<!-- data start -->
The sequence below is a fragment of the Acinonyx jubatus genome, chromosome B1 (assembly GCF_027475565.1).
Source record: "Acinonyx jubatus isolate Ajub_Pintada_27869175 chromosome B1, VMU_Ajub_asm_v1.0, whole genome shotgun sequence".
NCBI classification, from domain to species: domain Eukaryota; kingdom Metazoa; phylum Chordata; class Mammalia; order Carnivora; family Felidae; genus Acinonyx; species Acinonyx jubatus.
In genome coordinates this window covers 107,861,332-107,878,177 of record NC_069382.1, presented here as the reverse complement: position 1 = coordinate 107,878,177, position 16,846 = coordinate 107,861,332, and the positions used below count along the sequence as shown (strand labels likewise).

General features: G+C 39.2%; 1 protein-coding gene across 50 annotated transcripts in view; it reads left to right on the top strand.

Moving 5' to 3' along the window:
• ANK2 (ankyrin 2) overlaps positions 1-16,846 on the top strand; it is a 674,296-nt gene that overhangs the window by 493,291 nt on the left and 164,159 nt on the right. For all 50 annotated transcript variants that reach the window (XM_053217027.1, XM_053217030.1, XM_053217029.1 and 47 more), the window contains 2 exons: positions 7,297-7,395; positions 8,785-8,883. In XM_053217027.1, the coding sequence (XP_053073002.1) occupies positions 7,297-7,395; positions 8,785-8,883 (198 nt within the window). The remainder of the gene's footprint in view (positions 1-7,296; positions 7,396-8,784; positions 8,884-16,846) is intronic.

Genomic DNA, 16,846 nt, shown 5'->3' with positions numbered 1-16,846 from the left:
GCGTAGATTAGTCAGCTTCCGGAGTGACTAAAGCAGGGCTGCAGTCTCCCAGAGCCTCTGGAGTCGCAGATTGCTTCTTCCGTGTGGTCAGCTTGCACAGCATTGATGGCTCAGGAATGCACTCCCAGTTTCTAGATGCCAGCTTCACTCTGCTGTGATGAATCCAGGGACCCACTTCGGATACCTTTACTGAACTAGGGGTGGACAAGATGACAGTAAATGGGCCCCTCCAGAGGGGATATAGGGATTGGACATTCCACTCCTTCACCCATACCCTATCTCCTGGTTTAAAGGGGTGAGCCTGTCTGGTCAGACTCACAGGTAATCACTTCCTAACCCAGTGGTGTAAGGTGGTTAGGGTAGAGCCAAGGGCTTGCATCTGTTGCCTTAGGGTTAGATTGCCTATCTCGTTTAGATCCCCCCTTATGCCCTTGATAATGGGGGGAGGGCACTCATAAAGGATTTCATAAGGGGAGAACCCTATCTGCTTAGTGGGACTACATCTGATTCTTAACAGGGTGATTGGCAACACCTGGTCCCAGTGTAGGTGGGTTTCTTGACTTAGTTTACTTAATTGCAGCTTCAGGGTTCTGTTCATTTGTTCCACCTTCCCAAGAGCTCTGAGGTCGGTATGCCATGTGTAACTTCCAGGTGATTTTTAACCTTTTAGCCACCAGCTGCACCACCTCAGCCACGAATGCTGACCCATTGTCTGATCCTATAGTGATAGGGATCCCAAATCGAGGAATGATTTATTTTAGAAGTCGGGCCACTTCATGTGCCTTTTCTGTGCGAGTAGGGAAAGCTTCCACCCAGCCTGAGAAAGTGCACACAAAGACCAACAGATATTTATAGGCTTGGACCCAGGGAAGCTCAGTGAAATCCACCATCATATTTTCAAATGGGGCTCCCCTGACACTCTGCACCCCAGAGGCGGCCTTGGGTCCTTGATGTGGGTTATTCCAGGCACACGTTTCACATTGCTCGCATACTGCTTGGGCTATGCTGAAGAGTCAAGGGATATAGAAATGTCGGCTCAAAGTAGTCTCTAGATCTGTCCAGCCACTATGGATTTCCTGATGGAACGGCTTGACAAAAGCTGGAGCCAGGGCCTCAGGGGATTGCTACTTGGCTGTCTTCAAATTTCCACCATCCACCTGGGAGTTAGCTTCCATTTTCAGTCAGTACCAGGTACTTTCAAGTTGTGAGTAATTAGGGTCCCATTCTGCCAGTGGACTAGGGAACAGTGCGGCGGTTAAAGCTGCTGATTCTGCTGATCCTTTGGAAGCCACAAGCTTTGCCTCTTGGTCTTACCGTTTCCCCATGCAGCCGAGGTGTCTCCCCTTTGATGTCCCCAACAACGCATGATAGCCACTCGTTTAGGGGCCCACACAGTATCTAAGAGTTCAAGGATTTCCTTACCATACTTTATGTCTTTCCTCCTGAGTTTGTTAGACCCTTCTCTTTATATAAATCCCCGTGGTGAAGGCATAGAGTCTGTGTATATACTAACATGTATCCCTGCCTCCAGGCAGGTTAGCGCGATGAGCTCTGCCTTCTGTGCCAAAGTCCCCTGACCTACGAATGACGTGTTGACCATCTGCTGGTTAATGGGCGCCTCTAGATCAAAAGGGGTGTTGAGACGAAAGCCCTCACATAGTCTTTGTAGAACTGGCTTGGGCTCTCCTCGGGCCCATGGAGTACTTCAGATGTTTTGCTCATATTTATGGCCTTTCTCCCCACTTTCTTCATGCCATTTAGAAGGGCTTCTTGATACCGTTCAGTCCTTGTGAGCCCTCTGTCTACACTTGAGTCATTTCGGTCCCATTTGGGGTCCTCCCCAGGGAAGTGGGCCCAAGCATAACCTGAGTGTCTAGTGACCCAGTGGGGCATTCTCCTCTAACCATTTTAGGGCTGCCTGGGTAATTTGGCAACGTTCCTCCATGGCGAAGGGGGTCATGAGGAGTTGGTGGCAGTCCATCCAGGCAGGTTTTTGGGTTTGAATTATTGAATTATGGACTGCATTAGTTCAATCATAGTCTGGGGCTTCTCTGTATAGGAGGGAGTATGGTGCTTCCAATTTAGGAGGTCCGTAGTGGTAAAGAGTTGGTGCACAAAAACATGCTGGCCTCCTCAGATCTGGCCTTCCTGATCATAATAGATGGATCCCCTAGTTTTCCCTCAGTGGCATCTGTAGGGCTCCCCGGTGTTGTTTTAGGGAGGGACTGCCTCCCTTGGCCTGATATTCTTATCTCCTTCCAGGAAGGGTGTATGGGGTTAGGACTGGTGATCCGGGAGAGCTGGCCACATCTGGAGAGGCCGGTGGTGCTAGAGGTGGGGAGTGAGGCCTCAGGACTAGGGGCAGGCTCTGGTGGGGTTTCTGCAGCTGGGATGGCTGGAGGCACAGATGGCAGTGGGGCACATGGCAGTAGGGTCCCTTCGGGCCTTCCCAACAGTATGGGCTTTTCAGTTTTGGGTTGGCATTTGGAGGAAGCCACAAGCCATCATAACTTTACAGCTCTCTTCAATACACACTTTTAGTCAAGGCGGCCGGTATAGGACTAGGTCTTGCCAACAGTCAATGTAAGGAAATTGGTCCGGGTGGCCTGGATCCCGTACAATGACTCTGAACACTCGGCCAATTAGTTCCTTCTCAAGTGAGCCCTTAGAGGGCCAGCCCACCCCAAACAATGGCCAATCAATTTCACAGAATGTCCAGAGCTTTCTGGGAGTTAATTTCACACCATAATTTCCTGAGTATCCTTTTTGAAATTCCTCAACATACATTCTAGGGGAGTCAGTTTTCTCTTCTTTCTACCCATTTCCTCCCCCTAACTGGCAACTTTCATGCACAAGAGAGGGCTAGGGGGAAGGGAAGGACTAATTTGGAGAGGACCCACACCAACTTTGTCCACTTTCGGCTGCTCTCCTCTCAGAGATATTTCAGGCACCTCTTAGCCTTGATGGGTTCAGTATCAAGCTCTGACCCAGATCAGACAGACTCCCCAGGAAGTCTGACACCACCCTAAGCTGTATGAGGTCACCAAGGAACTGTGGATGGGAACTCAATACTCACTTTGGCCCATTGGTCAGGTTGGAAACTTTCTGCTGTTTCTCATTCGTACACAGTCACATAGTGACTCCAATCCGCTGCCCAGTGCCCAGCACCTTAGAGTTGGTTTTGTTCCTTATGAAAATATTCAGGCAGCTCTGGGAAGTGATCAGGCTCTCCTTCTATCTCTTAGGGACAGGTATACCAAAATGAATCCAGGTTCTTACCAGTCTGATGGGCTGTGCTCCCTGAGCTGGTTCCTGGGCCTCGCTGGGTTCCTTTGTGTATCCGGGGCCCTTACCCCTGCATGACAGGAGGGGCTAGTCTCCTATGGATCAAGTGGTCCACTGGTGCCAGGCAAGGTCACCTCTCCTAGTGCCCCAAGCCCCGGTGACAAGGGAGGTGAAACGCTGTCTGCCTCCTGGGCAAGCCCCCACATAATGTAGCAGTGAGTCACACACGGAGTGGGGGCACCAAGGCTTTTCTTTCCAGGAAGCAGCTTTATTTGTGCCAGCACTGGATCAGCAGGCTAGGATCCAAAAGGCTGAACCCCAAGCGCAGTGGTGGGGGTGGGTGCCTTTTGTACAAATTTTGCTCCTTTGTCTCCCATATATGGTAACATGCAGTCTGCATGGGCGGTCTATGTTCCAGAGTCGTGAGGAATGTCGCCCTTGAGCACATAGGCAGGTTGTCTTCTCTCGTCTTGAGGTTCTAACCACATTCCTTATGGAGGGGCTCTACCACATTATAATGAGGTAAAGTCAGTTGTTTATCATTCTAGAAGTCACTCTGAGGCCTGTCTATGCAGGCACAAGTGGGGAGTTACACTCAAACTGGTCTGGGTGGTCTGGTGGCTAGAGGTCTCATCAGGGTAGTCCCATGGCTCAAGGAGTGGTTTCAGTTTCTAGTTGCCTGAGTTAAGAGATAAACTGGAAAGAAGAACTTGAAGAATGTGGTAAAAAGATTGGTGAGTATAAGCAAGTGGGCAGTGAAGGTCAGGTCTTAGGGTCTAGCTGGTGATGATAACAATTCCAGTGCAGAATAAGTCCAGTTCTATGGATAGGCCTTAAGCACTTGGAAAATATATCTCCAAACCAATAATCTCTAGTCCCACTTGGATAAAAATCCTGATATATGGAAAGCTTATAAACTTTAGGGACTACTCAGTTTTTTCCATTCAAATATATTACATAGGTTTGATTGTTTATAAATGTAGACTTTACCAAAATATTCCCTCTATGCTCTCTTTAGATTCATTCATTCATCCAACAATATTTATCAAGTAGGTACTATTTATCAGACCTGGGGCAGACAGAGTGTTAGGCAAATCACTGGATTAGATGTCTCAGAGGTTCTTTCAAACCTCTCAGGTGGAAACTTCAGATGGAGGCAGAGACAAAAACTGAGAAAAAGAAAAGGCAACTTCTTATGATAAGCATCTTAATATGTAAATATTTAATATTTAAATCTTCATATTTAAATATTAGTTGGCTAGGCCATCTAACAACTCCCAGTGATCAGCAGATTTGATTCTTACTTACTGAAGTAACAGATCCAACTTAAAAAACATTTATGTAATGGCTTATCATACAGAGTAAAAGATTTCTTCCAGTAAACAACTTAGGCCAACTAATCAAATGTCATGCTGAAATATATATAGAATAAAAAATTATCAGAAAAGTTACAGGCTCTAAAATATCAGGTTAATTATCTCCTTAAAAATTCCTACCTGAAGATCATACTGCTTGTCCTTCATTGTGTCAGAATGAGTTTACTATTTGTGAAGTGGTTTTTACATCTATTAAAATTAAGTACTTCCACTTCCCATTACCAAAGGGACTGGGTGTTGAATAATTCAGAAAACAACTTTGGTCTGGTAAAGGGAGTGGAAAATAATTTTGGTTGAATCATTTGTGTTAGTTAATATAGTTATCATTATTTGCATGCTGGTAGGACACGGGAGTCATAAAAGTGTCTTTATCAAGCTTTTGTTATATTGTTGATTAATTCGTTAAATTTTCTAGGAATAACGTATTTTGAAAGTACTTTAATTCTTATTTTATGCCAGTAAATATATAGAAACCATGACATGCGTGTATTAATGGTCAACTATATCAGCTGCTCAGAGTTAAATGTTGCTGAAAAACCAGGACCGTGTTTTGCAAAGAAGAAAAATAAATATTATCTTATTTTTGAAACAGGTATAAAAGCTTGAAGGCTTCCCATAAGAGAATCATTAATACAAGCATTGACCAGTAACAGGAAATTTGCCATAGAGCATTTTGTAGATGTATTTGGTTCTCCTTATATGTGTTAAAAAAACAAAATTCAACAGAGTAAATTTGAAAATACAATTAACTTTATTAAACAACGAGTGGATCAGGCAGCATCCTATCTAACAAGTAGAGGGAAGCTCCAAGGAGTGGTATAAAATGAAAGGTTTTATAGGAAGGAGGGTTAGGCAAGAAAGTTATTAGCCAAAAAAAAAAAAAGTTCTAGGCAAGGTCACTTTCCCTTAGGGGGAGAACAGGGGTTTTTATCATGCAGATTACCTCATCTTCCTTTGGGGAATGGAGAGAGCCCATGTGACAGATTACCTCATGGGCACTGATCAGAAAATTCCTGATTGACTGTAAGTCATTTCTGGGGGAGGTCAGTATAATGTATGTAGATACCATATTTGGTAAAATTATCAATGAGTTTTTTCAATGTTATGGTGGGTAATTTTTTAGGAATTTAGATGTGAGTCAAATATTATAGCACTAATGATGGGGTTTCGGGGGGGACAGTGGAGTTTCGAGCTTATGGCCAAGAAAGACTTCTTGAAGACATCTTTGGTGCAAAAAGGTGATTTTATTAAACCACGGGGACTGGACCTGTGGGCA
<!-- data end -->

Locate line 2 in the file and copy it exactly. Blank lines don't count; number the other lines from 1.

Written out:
Source record: "Acinonyx jubatus isolate Ajub_Pintada_27869175 chromosome B1, VMU_Ajub_asm_v1.0, whole genome shotgun sequence".